I would think that you can present the original order to the court showing the agreed amount. Problem is, they might laugh at you thinking you should only pay support of $190/month in the year 2007. Was a certified copy of that order ever registered with North Carolina? Under the provisions of North Carolina, the support amount paid can be reviewed every 36 months(3 years) or, if one parent has a reduction of income from 10-15%(varies by state). North Carolina does have jurisdiction as your son is a resident of North Carolina but, North Carolina’s state statutes do state that they will acknowledge orders from other states as if they were “their” own. When you get into interstate orders in North Carolina Child Support seems like they pick and choose what provisions from other states they wish to enforce, though.
Dear NC Dad,
The issue is because of the Separation Agreement, if the agreement requires you to pay support until your son is 21 that is a legal binding contract between the two of you which can’t be modified by the court. Here is the catch, when an agreement is incorporated by the court the then has the ability to modify this agreement, this is the law in NC, you will need to contact an attorney in NYC to see what law applies to the agreement you executed there. YOu also need to know if the agreement states which states laws will be used to interpret the Agreement. The answer to your question is fairly complicated and requires more details, I advise you to contact an attorney to have them thoroughly review your Agreement.
Helena M. Nevicosi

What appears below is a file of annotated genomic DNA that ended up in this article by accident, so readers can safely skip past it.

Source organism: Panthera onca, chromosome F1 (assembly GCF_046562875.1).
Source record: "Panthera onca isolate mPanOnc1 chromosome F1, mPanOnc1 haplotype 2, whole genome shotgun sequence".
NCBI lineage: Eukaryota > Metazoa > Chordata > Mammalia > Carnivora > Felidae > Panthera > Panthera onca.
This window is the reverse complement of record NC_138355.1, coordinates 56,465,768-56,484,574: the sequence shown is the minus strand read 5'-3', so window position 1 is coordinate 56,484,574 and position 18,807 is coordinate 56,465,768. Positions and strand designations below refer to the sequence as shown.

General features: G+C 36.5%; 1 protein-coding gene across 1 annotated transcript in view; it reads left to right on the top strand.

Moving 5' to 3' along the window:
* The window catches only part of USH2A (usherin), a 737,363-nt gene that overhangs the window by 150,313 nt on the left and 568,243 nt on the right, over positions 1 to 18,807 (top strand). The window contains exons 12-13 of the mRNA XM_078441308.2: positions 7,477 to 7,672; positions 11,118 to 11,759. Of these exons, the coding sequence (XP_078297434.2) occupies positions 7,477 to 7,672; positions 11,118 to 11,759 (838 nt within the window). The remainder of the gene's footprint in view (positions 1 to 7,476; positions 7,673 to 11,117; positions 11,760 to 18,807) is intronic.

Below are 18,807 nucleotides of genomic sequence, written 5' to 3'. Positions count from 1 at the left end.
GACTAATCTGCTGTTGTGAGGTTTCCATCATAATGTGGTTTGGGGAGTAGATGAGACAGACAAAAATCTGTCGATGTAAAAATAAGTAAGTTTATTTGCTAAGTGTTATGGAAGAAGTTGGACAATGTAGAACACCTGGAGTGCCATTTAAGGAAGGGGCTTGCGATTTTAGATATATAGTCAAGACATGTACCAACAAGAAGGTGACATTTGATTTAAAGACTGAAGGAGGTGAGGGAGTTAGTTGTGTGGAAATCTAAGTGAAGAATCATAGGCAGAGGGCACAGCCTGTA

Attorney with Rosen Law Firm
4101 Lake Boone Trail, Suite 500
Raleigh, North Carolina 27607
919.787.6668 main phone
919.256.1665 direct fax
10925 David Taylor Drive, Suite 100
Charlotte, North Carolina 28262
704.644.2831 main voice
704.307.4595 main fax
1829 East Franklin Street, Bldg 600
Chapel Hill, NC 27514
919.321.0780 main phone
919.787.6668 main fax
The response posted above is based upon the limited factual information made available and is not intended as a full and complete response to the question. The only reliable manner to obtain complete and adequate legal advice is to consult with an attorney, fully explain your situation, and allow the attorney sufficient opportunity to research the applicable law and facts required to render an accurate opinion. The basic information provided above is intended as a public service but a full discussion with an attorney should be undertaken before taking any action.
I recently learned that my ex is taking me to court for more money. No big surprise there.
This is where it get’s confusing for me…
I have a seperation agreement that we entered into in 1991 from NY that says I pay $190/month. I then have a divorcee decree which refers back to the seperation agreement in terms of child support.
My ex then went on public assistance and I received a slew of child support orders from DSS.
We now all live in NC and she is going through child support enforcement to have our NY ordered changed to NC. In reading your web site, I found a comment that read “A seperation agreement is a seperate binding contract.” How does that effect my situation if it is moved to NC or does it effect it at all.
He is also 17 and will turn 18 in July. He’s lived here almost all his life (Since he was 5.) Does that carry any weight if I tried to change the duration of my support payments? It seems odd to me that NC laws apply to him and govern him since he resides here, but yet NC can’t change a NY order because the age of majority is 21 or until sooner emancipated. Yet in NC, isn’t he considered emancipated at age 18?